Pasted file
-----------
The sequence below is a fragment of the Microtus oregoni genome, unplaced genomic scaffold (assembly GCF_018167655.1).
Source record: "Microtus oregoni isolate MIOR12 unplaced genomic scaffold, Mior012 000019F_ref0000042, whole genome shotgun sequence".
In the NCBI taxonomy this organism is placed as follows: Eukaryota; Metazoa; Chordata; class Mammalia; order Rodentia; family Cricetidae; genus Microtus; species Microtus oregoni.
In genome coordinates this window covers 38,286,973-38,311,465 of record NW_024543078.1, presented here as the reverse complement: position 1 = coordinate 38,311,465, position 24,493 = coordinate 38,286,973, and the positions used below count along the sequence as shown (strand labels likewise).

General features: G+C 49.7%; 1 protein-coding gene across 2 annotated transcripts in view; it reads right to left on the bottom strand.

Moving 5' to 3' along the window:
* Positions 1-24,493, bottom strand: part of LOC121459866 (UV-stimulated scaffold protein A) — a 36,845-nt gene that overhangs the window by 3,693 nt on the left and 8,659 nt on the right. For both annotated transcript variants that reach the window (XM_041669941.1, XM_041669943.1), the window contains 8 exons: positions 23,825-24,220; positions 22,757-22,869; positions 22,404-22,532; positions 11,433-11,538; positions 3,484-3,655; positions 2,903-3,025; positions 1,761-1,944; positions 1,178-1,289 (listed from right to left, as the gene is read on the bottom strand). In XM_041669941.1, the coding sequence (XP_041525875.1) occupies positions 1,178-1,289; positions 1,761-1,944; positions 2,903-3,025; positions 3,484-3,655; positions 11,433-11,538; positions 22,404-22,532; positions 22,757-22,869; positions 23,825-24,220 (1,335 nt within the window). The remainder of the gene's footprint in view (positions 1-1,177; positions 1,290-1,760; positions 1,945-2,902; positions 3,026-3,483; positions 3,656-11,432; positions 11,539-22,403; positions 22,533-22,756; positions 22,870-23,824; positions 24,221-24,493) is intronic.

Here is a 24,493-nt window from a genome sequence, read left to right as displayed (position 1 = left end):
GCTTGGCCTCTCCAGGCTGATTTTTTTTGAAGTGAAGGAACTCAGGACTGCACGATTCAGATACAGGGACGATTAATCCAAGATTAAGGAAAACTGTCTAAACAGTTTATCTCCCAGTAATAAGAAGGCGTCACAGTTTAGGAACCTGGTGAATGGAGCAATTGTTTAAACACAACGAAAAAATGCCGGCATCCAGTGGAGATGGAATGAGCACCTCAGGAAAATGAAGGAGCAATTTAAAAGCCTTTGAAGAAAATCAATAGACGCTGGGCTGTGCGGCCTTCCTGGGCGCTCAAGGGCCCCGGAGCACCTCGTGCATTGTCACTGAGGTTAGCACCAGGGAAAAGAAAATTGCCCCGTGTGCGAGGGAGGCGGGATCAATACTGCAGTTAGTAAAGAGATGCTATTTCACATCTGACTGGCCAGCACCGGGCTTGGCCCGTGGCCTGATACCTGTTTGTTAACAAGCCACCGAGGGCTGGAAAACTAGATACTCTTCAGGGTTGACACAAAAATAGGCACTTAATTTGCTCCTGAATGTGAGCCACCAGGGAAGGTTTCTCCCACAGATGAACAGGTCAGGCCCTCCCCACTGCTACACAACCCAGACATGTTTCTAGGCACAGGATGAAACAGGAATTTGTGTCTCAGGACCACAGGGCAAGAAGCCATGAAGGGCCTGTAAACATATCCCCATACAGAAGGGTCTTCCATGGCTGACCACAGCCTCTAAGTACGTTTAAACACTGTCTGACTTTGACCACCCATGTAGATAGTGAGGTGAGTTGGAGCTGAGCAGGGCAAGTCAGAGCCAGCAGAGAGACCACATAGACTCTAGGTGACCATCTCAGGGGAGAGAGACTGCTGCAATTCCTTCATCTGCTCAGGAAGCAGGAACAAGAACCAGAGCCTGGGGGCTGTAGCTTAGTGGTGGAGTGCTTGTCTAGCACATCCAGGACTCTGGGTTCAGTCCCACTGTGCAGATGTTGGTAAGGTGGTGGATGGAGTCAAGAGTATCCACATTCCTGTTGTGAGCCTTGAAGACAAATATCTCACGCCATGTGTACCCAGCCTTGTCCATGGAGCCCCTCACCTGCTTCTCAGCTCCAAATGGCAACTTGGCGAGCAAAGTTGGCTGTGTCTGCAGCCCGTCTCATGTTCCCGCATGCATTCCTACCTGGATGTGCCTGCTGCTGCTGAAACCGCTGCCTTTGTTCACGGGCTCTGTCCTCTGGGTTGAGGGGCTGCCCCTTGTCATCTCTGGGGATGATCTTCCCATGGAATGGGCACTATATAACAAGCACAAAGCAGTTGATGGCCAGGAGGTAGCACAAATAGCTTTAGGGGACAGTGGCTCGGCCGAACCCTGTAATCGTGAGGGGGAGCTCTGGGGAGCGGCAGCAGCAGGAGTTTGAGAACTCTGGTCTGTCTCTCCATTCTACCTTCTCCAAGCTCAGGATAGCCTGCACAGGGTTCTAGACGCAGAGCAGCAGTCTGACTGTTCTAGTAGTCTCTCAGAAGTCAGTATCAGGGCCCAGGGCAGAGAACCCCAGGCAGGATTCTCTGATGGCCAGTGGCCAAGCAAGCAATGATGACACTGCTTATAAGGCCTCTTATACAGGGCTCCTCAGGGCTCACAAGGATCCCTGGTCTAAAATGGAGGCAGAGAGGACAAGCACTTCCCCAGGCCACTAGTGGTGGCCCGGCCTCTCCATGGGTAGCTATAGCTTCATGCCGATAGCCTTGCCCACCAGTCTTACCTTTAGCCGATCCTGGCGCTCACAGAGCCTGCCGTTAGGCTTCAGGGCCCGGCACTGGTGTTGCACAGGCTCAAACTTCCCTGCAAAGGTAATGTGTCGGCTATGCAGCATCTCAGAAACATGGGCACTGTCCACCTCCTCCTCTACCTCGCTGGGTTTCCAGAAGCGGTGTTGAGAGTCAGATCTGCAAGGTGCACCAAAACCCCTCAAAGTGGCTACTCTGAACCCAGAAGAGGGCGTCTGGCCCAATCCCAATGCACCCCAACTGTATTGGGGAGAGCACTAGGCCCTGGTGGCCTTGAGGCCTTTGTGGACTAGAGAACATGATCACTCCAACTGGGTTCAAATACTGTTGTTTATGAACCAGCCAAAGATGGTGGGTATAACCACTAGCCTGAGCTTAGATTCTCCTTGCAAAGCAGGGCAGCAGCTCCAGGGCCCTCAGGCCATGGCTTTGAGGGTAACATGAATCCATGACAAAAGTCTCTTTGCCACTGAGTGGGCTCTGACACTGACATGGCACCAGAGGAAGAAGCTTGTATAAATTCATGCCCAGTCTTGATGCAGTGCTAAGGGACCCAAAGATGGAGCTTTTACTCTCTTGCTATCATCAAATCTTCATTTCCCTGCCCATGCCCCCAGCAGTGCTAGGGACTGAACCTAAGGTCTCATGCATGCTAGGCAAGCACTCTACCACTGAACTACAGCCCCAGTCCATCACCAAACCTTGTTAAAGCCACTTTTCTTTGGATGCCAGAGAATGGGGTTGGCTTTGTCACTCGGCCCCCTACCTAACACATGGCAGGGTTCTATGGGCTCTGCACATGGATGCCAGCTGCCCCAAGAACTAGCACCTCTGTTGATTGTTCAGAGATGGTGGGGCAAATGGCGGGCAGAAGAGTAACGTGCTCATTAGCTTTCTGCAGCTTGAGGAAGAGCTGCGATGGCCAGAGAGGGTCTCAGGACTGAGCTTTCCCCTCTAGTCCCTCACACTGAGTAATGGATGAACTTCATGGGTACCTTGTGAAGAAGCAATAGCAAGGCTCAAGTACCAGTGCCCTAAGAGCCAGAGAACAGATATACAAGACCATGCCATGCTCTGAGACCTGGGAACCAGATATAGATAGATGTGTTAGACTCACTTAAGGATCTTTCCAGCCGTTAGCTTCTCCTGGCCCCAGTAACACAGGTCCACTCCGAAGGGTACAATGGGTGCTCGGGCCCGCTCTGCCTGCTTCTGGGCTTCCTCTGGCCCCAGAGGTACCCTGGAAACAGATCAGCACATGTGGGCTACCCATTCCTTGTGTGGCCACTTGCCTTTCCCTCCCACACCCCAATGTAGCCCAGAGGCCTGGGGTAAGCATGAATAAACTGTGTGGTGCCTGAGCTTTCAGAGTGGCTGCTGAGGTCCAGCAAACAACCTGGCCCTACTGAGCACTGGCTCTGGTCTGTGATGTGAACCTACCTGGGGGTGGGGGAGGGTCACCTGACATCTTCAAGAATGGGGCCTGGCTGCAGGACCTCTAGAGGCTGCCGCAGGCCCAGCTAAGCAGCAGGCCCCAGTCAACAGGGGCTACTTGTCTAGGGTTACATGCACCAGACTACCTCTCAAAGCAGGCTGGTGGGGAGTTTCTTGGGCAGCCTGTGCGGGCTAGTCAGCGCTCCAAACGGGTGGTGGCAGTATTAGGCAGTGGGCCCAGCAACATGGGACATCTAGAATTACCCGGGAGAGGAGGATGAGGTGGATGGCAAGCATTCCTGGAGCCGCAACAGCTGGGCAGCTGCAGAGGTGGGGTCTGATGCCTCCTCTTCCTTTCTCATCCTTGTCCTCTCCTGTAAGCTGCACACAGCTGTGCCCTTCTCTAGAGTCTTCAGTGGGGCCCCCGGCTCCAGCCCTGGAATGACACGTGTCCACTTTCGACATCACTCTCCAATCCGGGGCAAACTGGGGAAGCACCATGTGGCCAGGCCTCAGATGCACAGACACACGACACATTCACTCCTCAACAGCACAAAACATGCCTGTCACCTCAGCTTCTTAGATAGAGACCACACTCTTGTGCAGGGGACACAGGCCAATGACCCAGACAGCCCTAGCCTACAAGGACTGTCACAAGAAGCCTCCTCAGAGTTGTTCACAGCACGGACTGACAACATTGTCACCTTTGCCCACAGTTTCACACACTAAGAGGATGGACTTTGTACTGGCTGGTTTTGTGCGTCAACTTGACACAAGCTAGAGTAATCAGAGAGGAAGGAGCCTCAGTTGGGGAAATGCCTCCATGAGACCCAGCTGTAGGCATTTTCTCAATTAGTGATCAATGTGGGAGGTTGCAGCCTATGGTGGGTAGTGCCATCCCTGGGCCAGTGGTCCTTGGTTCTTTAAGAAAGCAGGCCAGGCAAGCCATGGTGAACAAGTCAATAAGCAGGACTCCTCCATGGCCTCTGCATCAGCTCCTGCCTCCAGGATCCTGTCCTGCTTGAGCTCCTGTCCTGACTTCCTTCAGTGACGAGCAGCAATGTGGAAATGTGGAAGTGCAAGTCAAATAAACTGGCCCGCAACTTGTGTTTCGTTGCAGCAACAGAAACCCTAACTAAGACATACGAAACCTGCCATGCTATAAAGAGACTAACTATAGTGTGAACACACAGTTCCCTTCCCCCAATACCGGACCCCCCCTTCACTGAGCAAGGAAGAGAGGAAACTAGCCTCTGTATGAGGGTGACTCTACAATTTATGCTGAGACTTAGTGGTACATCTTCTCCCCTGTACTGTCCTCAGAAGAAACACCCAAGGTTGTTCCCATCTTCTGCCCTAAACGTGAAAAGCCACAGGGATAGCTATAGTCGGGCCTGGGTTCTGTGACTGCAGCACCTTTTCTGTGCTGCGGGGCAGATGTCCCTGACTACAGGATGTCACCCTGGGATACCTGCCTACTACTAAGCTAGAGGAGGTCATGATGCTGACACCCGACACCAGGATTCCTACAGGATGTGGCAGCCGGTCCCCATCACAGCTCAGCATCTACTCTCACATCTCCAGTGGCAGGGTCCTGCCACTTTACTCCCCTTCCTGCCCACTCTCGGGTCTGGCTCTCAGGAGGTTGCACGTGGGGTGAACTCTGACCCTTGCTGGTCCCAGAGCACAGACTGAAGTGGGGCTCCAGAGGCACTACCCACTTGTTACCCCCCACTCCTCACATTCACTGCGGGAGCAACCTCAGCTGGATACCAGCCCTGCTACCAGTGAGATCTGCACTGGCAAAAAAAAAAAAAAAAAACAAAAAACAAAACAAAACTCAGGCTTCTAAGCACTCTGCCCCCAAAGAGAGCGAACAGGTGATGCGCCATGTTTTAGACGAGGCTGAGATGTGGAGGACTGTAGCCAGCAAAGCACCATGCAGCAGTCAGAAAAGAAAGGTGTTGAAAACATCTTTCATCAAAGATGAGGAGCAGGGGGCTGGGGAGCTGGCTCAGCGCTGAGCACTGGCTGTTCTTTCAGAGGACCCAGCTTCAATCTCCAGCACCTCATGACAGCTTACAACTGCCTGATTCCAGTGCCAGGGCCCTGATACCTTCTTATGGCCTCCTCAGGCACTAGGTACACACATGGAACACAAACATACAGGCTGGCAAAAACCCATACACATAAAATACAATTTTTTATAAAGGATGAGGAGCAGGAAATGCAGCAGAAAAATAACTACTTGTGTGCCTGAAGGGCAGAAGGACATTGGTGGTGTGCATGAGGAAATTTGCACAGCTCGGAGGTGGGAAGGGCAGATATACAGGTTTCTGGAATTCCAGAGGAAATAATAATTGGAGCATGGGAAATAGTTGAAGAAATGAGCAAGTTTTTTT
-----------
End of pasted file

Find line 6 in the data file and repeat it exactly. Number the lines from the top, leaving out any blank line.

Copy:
Moving 5' to 3' along the window: